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In an effort to keep up with the competition, two Homewood establishments will expand their liquor offerings to include distilled spirits.

Village board members Tuesday approved requests from the owners of Twisted Q and Grape & Grain to change their liquor licenses to increase the types of drinks allowed at the two businesses. Both have sold beer and wine; Grape & Grain also sells packaged distilled spirits.

“We just have to keep up with the competition,” said Ron Khalaf, who opened Grape & Grain at 18031 Dixie Highway three years ago. “We thought we could do it with just craft beer and wine. That’s not the case anymore.”

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Doug Brown, who opened Twisted Q four years ago at 2053 Ridge Road, echoed the thought. “About 80 percent of our business is carry out, and we’re trying to generate more business in the restaurant,” he said. “This is one of the requests we’ve had.”

Mayor Richard Hofeld asked if Brown planned to change the hours at Twisted Q, which is currently open from 10:30 a.m. to 8 p.m. Brown said he would stay open until 10 p.m. on weekdays and until midnight on Fridays and Saturdays as a test to see how much business he will draw. “I have no desire to do a late-night crowd,” he said. “And we’ll only be offering a limited menu.”

Khalaf said before the meeting that an increasing number of customers have tried to order mixed drinks.

“We get a lot of demand for scotch and bourbon,” he said. “And we sell a lot of it to go, so people wonder why, if we can sell them a bottle, we can’t sell them a drink.”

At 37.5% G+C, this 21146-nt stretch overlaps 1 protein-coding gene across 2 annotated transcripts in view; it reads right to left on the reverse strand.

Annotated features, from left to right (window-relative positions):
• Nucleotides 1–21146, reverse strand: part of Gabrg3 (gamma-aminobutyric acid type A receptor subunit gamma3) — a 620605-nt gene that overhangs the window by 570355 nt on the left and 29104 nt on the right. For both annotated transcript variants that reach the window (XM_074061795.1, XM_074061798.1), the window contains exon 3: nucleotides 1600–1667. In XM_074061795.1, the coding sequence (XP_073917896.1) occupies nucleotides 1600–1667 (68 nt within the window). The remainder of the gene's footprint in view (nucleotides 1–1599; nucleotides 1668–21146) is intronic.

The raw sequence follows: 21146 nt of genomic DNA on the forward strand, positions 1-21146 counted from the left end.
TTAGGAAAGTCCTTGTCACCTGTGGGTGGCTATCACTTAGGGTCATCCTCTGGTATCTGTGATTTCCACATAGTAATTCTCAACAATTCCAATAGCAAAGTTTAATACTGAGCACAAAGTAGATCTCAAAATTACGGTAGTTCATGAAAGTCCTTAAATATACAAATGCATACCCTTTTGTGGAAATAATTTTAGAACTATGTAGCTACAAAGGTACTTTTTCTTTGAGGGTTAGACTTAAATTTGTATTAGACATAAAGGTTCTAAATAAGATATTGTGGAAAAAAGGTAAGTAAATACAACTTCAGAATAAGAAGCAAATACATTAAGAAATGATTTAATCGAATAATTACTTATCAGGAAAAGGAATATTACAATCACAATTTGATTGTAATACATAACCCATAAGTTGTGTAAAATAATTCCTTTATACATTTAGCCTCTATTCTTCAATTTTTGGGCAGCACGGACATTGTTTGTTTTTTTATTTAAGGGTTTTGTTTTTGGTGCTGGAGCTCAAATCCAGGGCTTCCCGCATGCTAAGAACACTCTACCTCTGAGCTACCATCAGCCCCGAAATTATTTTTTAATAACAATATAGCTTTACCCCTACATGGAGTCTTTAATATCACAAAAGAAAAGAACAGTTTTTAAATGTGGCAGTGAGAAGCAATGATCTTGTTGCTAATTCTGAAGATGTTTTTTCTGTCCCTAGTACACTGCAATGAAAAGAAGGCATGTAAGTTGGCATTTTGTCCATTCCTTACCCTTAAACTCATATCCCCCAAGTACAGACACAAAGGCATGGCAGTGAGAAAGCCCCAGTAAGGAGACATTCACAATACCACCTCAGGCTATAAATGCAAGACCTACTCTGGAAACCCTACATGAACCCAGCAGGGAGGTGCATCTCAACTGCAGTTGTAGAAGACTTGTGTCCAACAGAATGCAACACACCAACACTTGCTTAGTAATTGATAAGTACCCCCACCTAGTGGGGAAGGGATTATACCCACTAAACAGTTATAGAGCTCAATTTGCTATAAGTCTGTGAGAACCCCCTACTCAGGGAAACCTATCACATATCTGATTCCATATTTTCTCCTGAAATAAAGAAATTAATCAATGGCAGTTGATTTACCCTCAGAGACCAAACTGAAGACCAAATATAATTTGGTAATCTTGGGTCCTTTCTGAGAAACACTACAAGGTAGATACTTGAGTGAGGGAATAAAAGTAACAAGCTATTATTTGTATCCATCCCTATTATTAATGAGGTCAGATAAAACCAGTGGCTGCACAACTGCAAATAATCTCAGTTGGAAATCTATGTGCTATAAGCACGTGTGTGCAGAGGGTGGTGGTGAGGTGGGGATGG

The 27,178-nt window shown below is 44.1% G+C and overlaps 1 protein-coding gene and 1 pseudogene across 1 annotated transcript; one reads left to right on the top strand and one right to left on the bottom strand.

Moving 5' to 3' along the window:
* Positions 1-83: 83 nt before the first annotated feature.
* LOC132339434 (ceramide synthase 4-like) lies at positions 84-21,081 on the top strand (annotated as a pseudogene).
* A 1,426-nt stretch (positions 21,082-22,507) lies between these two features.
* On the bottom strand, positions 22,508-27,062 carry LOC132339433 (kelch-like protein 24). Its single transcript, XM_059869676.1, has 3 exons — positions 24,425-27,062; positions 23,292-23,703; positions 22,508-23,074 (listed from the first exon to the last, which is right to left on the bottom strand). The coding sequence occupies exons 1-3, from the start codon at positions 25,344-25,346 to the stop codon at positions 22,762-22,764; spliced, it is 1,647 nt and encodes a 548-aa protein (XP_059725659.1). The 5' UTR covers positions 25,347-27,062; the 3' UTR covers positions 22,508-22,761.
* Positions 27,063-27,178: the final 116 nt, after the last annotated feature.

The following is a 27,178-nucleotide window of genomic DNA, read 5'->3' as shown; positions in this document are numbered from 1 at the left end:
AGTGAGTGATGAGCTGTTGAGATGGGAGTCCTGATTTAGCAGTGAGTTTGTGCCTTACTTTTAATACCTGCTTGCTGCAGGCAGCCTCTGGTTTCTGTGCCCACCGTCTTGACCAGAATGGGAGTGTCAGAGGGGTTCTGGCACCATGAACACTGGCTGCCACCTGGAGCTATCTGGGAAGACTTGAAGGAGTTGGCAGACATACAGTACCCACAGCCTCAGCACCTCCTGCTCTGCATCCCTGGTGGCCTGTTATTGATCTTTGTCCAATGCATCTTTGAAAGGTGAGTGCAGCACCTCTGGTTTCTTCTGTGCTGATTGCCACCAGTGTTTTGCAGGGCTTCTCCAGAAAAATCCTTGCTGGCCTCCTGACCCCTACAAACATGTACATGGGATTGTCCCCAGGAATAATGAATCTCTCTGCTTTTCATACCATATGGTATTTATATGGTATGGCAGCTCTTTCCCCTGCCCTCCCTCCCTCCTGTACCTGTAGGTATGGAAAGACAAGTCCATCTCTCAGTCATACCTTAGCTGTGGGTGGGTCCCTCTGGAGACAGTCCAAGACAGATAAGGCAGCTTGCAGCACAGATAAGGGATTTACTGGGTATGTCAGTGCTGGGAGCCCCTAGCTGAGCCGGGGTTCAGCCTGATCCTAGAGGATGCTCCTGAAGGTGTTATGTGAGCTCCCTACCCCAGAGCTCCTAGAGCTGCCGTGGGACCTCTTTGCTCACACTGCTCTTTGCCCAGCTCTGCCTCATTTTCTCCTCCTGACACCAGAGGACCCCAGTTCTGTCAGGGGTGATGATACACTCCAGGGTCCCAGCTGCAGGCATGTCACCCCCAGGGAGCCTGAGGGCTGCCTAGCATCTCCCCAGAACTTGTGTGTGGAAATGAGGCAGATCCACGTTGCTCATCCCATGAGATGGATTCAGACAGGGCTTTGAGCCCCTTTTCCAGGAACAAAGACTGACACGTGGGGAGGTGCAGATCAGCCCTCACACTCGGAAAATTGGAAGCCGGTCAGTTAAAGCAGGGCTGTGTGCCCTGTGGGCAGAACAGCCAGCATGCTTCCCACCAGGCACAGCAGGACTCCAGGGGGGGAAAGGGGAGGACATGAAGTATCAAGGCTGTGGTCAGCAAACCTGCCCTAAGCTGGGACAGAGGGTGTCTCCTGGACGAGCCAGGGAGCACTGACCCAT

The expanded offerings are part of Grape & Grain’s larger plan to open a restaurant in the adjacent property to the north.

“We won’t be doing that until late spring or early summer, though,” Khalaf said.

Among those interested in seeing food offered at Grape & Grain is Trustee Barbara Dawkins.

 “Can’t we have heavy hors d’oeuvres?” she asked Khalaf at the meeting. “That’s what you need to add.”

Khalaf said he would need “a heavy grease trap” to be able to prepare them. “I’m working now with La Voute on offering charcuterie,” he said of the restaurant, which is connected to the new La Banque Hotel at 2034 Ridge Road.

For Brown, expanding his bar is one of a number of changes planned. “We’ve done four focus group studies and this was one of the requests we had,” he said.

After the meeting, Brown said he’s working closely with his landlord on changes that can boost sales at Twisted Q. For Brown, renting the space means covering $18,000 a year in property taxes, among other expenses.

“You adjust,” he said. “You listen to what people want.”

Both liquor license changes were approved unanimously. Trustees Anne Colton and Lisa Purcell were absent.

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